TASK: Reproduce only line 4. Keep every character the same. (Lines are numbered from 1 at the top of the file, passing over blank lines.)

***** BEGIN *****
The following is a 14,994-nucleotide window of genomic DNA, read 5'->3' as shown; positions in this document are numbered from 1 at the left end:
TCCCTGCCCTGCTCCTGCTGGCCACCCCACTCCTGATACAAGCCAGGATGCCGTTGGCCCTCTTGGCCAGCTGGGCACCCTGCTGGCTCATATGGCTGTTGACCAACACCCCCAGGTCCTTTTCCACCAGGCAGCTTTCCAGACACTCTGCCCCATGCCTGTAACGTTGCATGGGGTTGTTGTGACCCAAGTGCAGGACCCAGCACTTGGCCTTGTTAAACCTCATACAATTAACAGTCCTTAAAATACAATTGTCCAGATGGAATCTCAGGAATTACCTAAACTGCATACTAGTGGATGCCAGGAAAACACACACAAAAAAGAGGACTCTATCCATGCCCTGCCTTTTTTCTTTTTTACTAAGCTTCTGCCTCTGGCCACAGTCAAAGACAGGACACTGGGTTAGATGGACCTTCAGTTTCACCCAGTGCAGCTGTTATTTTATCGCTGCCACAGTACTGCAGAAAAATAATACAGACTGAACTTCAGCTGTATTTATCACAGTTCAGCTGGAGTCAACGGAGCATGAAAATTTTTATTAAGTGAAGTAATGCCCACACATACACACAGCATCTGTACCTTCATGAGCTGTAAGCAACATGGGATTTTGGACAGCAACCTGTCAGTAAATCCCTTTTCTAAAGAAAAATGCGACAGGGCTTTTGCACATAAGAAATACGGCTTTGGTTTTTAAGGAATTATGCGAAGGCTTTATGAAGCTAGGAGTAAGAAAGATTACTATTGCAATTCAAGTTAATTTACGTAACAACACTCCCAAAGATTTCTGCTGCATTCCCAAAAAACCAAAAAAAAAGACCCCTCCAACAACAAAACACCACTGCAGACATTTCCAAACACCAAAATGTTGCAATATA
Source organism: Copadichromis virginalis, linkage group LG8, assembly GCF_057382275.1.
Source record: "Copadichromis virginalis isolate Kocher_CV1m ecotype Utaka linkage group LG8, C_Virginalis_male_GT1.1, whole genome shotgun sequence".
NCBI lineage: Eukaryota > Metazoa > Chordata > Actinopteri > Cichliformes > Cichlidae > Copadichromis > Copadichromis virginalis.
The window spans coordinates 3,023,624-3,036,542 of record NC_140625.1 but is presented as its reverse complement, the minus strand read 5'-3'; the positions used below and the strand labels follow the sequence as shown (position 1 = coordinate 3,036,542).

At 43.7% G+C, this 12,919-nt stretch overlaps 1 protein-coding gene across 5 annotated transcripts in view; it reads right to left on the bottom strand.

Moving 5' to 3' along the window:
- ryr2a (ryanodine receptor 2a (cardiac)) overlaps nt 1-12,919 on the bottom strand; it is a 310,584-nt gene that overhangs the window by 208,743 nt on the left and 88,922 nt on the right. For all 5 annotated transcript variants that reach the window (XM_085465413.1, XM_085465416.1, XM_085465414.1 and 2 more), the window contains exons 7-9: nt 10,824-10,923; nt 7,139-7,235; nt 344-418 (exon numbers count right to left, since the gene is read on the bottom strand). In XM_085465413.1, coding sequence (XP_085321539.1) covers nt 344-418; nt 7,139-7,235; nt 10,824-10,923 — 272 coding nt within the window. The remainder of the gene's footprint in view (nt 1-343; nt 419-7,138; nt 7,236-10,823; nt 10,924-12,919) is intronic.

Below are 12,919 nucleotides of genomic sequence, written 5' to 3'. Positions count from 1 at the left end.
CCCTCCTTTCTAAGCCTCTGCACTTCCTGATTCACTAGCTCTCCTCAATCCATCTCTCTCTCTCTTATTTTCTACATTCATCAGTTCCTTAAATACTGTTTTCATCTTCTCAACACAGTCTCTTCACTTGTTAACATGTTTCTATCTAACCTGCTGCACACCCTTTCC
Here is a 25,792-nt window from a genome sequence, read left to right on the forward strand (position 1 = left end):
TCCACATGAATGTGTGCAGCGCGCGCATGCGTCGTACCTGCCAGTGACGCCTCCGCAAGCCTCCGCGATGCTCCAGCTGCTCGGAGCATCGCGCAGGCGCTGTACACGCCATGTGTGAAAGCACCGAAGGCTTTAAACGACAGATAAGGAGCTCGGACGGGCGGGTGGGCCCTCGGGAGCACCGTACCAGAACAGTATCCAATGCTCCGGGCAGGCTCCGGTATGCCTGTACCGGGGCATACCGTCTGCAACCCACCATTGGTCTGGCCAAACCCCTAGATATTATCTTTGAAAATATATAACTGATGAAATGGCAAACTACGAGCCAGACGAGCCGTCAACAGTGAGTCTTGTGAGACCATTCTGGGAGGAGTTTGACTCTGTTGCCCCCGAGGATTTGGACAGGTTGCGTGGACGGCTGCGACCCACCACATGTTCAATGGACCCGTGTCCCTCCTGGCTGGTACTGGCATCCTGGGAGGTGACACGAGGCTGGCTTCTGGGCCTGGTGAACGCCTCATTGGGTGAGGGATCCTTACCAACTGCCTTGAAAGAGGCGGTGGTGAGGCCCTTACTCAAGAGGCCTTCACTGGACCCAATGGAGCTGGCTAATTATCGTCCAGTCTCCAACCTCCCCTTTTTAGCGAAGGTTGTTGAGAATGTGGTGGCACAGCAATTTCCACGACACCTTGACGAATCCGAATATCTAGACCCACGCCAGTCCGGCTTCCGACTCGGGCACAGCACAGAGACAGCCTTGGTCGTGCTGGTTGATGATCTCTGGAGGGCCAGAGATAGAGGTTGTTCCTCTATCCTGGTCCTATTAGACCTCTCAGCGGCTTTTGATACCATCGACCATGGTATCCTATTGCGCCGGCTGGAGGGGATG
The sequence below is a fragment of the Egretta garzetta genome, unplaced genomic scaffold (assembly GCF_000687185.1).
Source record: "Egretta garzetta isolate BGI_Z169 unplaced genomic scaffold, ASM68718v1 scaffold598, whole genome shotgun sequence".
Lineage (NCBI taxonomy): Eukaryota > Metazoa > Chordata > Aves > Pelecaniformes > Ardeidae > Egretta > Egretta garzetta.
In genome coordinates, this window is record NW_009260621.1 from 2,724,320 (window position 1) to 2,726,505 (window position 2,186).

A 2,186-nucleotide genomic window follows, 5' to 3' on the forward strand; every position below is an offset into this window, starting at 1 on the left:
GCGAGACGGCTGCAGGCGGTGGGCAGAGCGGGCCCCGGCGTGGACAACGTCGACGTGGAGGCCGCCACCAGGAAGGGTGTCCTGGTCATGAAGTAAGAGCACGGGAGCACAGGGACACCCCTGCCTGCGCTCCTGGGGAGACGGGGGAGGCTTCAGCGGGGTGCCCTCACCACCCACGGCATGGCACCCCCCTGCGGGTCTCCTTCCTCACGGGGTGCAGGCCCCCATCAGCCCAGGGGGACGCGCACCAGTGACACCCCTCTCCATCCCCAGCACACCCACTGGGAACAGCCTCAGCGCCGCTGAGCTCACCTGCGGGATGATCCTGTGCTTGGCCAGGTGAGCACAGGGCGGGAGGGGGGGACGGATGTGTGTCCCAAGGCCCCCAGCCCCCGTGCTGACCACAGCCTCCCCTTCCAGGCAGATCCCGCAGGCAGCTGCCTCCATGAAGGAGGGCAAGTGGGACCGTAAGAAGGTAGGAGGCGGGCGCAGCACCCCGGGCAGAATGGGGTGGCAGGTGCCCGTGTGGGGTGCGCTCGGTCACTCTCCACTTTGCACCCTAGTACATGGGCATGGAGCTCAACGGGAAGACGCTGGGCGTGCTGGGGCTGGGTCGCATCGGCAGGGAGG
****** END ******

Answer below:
Source record: "Copadichromis virginalis isolate Kocher_CV1m ecotype Utaka linkage group LG8, C_Virginalis_male_GT1.1, whole genome shotgun sequence".